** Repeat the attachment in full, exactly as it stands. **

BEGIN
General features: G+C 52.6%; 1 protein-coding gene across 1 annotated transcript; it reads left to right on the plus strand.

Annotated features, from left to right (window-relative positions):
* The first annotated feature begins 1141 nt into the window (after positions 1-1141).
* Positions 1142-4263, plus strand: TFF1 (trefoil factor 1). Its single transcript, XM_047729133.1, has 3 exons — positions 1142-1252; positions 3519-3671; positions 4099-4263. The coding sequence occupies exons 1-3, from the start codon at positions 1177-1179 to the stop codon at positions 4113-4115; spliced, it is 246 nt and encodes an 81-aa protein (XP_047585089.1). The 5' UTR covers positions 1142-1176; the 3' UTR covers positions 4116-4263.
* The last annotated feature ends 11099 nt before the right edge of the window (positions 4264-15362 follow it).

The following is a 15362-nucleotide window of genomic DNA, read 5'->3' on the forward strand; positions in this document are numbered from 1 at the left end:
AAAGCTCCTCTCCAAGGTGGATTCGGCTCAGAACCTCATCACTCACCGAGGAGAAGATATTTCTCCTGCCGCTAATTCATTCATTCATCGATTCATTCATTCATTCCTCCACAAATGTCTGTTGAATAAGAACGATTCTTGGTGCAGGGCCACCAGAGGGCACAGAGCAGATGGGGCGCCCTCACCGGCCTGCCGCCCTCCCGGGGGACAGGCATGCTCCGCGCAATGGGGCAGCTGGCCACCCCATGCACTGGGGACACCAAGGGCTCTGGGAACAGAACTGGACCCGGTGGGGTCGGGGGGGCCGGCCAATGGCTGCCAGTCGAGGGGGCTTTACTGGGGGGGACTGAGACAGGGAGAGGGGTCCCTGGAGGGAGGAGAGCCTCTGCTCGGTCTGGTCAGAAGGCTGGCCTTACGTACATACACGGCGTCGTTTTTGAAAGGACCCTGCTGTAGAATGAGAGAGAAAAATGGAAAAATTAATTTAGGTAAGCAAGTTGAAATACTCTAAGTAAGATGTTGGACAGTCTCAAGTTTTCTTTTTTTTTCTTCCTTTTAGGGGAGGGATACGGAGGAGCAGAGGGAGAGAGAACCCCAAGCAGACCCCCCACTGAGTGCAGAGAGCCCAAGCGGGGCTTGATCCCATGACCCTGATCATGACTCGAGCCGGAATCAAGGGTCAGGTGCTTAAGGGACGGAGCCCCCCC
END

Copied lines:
General features: G+C 52.6%; 1 protein-coding gene across 1 annotated transcript; it reads left to right on the plus strand.

Annotated features, from left to right (window-relative positions):
* The first annotated feature begins 1141 nt into the window (after positions 1-1141).
* Positions 1142-4263, plus strand: TFF1 (trefoil factor 1). Its single transcript, XM_047729133.1, has 3 exons — positions 1142-1252; positions 3519-3671; positions 4099-4263. The coding sequence occupies exons 1-3, from the start codon at positions 1177-1179 to the stop codon at positions 4113-4115; spliced, it is 246 nt and encodes an 81-aa protein (XP_047585089.1). The 5' UTR covers positions 1142-1176; the 3' UTR covers positions 4116-4263.
* The last annotated feature ends 11099 nt before the right edge of the window (positions 4264-15362 follow it).

The following is a 15362-nucleotide window of genomic DNA, read 5'->3' on the forward strand; positions in this document are numbered from 1 at the left end:
AAAGCTCCTCTCCAAGGTGGATTCGGCTCAGAACCTCATCACTCACCGAGGAGAAGATATTTCTCCTGCCGCTAATTCATTCATTCATCGATTCATTCATTCATTCCTCCACAAATGTCTGTTGAATAAGAACGATTCTTGGTGCAGGGCCACCAGAGGGCACAGAGCAGATGGGGCGCCCTCACCGGCCTGCCGCCCTCCCGGGGGACAGGCATGCTCCGCGCAATGGGGCAGCTGGCCACCCCATGCACTGGGGACACCAAGGGCTCTGGGAACAGAACTGGACCCGGTGGGGTCGGGGGGGCCGGCCAATGGCTGCCAGTCGAGGGGGCTTTACTGGGGGGGACTGAGACAGGGAGAGGGGTCCCTGGAGGGAGGAGAGCCTCTGCTCGGTCTGGTCAGAAGGCTGGCCTTACGTACATACACGGCGTCGTTTTTGAAAGGACCCTGCTGTAGAATGAGAGAGAAAAATGGAAAAATTAATTTAGGTAAGCAAGTTGAAATACTCTAAGTAAGATGTTGGACAGTCTCAAGTTTTCTTTTTTTTTCTTCCTTTTAGGGGAGGGATACGGAGGAGCAGAGGGAGAGAGAACCCCAAGCAGACCCCCCACTGAGTGCAGAGAGCCCAAGCGGGGCTTGATCCCATGACCCTGATCATGACTCGAGCCGGAATCAAGGGTCAGGTGCTTAAGGGACGGAGCCCCCCC